Savings market expands to fund mortgages

By Richard Pike, sales and marketing director of Phoebus Software Ltd

It is great to see the securitisation market coming back, driven substantially by the withdrawal of the Term Funding and Funding for Lending schemes. Before wholesale funding came to the UK in the 1980s, mortgage lending was funded almost entirely by deposits. This is still the case for many building societies. However, the market is seeing an increasing appetite from mortgage originators, currently reliant on various funding lines, looking at deposits as an additional funding option.

It is estimated there are circa 40 banking licence applications with the regulator and it is quoted that this is testimony to a buoyant “challenger bank movement”. The reality is that some of these applications are purely to enable lending institutions to take deposits to assist mortgage funding, and not to offer a full range of banking services such as current accounts. Therefore, they will not really be challenging the Big Four in the way the government originally anticipated, apart from making secured lending more freely available.

Clearly there are exceptions to this, such as Atom Bank which offers a broad range of digital banking services. But it is great to see the positive licence granting environment being used to aid funding to ensure that liquidity and competition exists in the lending market. There are some fine examples of businesses that are successfully doing this including Hampshire Trust, Cambridge & Counties and Charter Savings Bank.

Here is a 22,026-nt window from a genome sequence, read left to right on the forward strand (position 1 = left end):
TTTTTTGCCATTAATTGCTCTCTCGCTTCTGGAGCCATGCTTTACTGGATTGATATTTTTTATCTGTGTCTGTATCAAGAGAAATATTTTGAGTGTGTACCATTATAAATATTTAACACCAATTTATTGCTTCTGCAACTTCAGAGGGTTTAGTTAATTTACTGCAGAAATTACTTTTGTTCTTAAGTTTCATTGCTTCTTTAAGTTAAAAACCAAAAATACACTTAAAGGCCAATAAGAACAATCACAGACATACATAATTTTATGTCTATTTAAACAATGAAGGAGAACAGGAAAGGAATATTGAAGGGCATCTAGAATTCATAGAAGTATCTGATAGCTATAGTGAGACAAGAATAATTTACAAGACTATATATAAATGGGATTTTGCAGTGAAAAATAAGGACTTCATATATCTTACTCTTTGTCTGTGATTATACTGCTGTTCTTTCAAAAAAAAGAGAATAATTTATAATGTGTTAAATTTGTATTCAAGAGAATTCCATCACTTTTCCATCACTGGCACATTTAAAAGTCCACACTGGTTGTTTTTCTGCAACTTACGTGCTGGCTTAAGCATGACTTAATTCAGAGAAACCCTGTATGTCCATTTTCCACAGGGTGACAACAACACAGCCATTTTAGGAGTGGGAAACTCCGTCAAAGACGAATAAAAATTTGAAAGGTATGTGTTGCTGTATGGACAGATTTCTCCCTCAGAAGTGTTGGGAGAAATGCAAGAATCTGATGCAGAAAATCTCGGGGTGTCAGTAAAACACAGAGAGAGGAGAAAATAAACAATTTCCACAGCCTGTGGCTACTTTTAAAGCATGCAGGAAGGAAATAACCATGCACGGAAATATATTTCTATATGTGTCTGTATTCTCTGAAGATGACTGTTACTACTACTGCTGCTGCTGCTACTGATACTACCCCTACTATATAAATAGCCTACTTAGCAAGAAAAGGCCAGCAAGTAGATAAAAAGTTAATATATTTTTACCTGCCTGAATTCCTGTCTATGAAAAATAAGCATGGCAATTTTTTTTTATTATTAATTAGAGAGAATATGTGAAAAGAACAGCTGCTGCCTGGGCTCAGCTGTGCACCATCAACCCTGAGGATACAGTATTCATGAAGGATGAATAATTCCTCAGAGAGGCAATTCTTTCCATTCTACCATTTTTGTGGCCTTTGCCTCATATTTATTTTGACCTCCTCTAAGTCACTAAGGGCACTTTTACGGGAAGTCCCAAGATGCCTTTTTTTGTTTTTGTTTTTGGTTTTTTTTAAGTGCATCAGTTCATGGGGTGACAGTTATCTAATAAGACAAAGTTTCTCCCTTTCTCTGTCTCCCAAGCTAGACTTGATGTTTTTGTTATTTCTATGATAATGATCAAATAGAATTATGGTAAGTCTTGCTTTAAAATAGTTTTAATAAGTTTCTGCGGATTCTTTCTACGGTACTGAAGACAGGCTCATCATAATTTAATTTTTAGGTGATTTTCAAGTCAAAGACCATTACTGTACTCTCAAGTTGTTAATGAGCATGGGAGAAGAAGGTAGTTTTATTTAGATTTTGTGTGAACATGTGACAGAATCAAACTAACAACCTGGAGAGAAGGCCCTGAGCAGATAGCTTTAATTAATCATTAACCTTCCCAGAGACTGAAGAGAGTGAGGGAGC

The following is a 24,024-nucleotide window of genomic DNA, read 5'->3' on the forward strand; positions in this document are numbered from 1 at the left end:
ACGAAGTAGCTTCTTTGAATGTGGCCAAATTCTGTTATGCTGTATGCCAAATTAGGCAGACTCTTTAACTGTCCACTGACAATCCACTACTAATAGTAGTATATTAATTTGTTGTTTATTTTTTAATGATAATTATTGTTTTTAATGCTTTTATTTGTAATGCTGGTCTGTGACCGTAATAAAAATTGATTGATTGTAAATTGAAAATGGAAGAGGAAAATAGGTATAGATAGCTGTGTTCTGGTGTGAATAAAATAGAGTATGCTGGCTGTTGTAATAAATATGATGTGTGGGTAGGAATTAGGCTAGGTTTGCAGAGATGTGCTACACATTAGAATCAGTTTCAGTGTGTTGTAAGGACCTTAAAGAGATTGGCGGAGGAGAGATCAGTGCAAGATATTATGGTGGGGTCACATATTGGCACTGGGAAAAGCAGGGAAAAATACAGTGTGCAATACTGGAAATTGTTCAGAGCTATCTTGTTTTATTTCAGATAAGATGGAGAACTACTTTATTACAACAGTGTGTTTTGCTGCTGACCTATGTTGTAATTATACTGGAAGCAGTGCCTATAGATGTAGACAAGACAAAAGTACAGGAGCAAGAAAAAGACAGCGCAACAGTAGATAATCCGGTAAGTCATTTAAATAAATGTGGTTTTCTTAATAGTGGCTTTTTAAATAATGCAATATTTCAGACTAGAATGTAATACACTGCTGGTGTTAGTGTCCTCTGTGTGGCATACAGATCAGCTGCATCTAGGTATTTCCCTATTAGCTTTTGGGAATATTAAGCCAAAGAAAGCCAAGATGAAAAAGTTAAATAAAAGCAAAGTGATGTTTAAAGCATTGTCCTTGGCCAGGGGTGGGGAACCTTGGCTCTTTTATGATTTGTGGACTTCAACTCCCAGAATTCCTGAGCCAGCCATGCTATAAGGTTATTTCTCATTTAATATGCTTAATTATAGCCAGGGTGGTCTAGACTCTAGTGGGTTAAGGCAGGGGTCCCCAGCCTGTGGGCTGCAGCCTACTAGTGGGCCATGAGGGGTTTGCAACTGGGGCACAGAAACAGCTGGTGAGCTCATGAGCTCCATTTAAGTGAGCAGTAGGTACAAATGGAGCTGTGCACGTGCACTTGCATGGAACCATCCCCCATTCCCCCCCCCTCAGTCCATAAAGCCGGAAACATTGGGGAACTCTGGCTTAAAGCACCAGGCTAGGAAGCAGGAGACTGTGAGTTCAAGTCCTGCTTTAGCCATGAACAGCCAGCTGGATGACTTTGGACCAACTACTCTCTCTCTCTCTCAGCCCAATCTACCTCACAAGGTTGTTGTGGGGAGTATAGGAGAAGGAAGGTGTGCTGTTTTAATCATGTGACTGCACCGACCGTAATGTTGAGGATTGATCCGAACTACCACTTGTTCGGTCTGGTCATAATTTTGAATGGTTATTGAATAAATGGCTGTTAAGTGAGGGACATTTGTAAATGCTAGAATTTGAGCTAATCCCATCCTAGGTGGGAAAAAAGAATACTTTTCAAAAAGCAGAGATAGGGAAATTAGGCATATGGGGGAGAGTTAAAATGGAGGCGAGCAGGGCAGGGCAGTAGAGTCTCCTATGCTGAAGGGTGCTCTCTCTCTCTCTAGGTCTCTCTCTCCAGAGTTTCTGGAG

The growth in new deposit takers has created more competition in the technology market with existing players such as Phoebus reviewing our deposit origination and account servicing software offerings. What is noticeable is that by reviewing market requirements, they are evolving extremely quickly.

There is not only the futureproofing of technology investment to consider, but the varying savings products both new and existing providers are looking to offer. Traditional ISAs and Junior ISAs in the current low interest rate environment are not as popular. Those new entrants offering savings to fund lending tend to provide fixed term products to ensure they can balance any potential run on funds. Another growth area is commercial deposits which can fund commercial lending at higher margins and there are also charities to cater for.

The savings market will continue to grow and this is a good time to weigh up the suitability of current software solutions to ensure future requirements are catered for. Areas such as self-service around maturities can be a huge operational saving when products expire. Savings technology today feels very similar to the boom of mortgage origination technology in the early 2000s.

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